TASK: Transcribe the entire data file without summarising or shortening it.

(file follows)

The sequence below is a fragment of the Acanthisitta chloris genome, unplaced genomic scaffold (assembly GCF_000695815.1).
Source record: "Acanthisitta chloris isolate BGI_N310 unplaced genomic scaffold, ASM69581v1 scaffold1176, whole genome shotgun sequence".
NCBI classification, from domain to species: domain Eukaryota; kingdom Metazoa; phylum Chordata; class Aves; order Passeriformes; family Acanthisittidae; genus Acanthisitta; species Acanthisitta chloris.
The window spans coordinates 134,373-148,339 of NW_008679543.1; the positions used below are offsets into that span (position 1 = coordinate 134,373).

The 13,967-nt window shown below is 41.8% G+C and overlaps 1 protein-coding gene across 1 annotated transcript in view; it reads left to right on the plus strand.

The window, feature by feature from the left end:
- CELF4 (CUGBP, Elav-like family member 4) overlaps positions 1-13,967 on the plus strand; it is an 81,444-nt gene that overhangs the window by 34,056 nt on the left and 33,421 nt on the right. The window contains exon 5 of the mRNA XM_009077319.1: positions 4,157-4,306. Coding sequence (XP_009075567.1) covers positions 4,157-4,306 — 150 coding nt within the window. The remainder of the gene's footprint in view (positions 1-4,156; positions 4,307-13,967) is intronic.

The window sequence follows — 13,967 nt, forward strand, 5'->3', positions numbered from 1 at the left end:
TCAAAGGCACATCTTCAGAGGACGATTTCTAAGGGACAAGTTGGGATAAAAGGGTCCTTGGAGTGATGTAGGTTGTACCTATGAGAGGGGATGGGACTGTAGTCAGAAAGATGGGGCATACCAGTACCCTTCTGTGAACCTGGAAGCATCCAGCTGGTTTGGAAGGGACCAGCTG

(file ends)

The sequence below is a fragment of the Acanthisitta chloris genome, unplaced genomic scaffold (assembly GCF_000695815.1).
Source record: "Acanthisitta chloris isolate BGI_N310 unplaced genomic scaffold, ASM69581v1 scaffold1176, whole genome shotgun sequence".
NCBI classification, from domain to species: domain Eukaryota; kingdom Metazoa; phylum Chordata; class Aves; order Passeriformes; family Acanthisittidae; genus Acanthisitta; species Acanthisitta chloris.
The window spans coordinates 134,373-148,339 of NW_008679543.1; the positions used below are offsets into that span (position 1 = coordinate 134,373).

The 13,967-nt window shown below is 41.8% G+C and overlaps 1 protein-coding gene across 1 annotated transcript in view; it reads left to right on the plus strand.

The window, feature by feature from the left end:
- CELF4 (CUGBP, Elav-like family member 4) overlaps positions 1-13,967 on the plus strand; it is an 81,444-nt gene that overhangs the window by 34,056 nt on the left and 33,421 nt on the right. The window contains exon 5 of the mRNA XM_009077319.1: positions 4,157-4,306. Coding sequence (XP_009075567.1) covers positions 4,157-4,306 — 150 coding nt within the window. The remainder of the gene's footprint in view (positions 1-4,156; positions 4,307-13,967) is intronic.

The window sequence follows — 13,967 nt, forward strand, 5'->3', positions numbered from 1 at the left end:
TCAAAGGCACATCTTCAGAGGACGATTTCTAAGGGACAAGTTGGGATAAAAGGGTCCTTGGAGTGATGTAGGTTGTACCTATGAGAGGGGATGGGACTGTAGTCAGAAAGATGGGGCATACCAGTACCCTTCTGTGAACCTGGAAGCATCCAGCTGGTTTGGAAGGGACCAGCTG